To today’s listener, Schoenberg’s Chamber Symphony probably sound likes a logical step in the slow decline of conventional tonality heralded by late romantic chromaticism. But to the audience privy to the work’s premiere it came as something of a shock, with a number of people noisily leaving the concert in protest. Gustav Mahler, however, recognised the significance of the work - and angrily demanded silence - later rising for applause that he maintained until everyone had left the hall.
Schoenberg too believed this work held a special significance: on completing it he told his friends: ‘Now I have established my style. Now I know how I have to compose.’ Indeed, many of the work’s most notable attributes de ned Schoenberg’s later music.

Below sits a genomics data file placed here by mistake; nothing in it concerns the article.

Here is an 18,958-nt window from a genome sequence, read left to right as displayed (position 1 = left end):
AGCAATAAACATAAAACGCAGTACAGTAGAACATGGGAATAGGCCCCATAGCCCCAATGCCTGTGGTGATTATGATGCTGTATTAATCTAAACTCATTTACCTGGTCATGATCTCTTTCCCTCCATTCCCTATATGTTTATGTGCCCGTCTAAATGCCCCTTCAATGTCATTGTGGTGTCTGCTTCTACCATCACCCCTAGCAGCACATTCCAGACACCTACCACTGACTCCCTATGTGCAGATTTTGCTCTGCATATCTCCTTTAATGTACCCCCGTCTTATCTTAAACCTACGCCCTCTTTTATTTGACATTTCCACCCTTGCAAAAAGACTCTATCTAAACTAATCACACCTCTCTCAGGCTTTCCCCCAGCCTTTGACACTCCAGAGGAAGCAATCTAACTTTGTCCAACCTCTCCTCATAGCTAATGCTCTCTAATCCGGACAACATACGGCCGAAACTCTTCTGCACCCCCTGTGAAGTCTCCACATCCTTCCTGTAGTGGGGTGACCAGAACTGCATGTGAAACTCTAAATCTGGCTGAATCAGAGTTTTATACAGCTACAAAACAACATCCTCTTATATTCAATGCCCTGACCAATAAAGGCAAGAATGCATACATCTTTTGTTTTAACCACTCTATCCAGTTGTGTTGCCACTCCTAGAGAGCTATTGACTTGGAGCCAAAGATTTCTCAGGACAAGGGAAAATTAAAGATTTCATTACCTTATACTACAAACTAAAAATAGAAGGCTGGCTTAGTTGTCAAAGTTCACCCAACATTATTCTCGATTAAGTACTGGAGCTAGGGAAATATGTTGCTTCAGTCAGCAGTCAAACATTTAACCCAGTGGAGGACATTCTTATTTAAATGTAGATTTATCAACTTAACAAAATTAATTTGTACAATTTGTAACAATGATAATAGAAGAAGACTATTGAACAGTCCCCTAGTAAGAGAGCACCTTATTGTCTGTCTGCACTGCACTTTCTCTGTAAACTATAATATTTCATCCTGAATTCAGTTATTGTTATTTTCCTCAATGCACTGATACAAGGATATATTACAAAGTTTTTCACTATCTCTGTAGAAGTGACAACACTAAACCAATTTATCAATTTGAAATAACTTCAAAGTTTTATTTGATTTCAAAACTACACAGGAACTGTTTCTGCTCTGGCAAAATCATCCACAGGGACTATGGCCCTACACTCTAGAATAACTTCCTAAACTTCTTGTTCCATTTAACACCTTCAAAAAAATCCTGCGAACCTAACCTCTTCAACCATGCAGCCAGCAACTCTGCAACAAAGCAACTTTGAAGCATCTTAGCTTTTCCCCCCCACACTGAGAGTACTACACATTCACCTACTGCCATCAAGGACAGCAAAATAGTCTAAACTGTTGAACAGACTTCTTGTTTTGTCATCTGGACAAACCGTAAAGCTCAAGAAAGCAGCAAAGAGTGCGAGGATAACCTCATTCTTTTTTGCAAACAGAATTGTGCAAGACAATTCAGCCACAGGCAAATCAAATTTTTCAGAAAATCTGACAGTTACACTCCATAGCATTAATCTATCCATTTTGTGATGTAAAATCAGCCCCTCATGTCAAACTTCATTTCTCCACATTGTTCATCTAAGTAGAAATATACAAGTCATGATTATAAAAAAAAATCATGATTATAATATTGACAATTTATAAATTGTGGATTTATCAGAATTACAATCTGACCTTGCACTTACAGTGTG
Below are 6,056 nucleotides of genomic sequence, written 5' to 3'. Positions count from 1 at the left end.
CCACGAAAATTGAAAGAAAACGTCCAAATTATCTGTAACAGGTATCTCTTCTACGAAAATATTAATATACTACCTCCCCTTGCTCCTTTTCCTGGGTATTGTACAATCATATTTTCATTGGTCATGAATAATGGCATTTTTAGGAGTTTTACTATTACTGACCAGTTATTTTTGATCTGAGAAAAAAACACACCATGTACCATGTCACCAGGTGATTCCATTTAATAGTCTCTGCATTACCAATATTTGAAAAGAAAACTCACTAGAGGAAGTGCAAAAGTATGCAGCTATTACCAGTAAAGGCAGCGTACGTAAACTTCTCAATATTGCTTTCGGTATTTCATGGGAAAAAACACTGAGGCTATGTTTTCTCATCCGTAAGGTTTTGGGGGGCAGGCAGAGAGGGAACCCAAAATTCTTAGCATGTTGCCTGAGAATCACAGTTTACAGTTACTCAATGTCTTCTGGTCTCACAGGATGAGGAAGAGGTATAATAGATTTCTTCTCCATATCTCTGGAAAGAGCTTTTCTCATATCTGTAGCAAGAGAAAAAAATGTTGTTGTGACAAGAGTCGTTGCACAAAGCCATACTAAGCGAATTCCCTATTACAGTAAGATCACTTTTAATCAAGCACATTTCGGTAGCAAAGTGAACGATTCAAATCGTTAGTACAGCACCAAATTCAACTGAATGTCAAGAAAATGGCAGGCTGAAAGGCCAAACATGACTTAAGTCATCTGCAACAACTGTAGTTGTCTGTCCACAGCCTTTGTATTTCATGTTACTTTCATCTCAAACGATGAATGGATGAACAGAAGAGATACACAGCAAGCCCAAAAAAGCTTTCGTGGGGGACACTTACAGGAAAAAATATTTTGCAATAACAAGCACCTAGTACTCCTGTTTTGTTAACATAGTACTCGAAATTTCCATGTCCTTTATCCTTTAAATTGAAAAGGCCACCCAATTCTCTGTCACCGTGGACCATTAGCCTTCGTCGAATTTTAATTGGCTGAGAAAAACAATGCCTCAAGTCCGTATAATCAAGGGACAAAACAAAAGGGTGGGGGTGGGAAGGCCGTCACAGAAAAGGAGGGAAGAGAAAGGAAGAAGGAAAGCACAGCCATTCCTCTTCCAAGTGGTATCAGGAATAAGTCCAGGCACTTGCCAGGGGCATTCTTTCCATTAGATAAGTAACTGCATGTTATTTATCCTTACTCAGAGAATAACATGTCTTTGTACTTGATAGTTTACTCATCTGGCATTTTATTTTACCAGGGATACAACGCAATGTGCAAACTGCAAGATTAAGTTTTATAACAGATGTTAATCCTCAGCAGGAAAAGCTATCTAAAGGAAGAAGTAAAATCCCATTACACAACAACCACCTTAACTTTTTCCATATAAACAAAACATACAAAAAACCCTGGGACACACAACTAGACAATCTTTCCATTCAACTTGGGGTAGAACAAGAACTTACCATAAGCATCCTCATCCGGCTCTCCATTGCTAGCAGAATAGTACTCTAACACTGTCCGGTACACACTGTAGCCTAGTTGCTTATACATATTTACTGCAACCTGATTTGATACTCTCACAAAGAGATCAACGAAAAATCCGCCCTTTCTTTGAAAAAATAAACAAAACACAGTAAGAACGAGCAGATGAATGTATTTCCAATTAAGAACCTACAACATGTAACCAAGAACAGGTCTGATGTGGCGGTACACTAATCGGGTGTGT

Structurally, the work merges the separate movements of a standard multi-movement symphony into a single form. Such a feat necessitates incisive brevity of expression - a skill that Schoenberg continually strove to refine. In the composer’s own words, he sought to master a style in which ‘every technical or structural necessity was carried out without unnecessary extension, [a style] in which every single unit is supposed to be functional.’
From a harmonic perspective the work is also of pivotal importance. The opening chord - a stack of ambiguous perfect fourths - flirts with the idea of abandoning tonality. But while with this and other techniques the composer challenges established harmonic conventions, in this work his forays into the realm of atonality ultimately return to resolve into familiar triads. While at the time he wrote Chamber Symphony Schoenberg felt highly optimistic about his future musical path, he later found the way forward a much tougher challenge than anticipated. Looking back, he said: ‘It was as lovely a dream as it was a disappointing illusion’.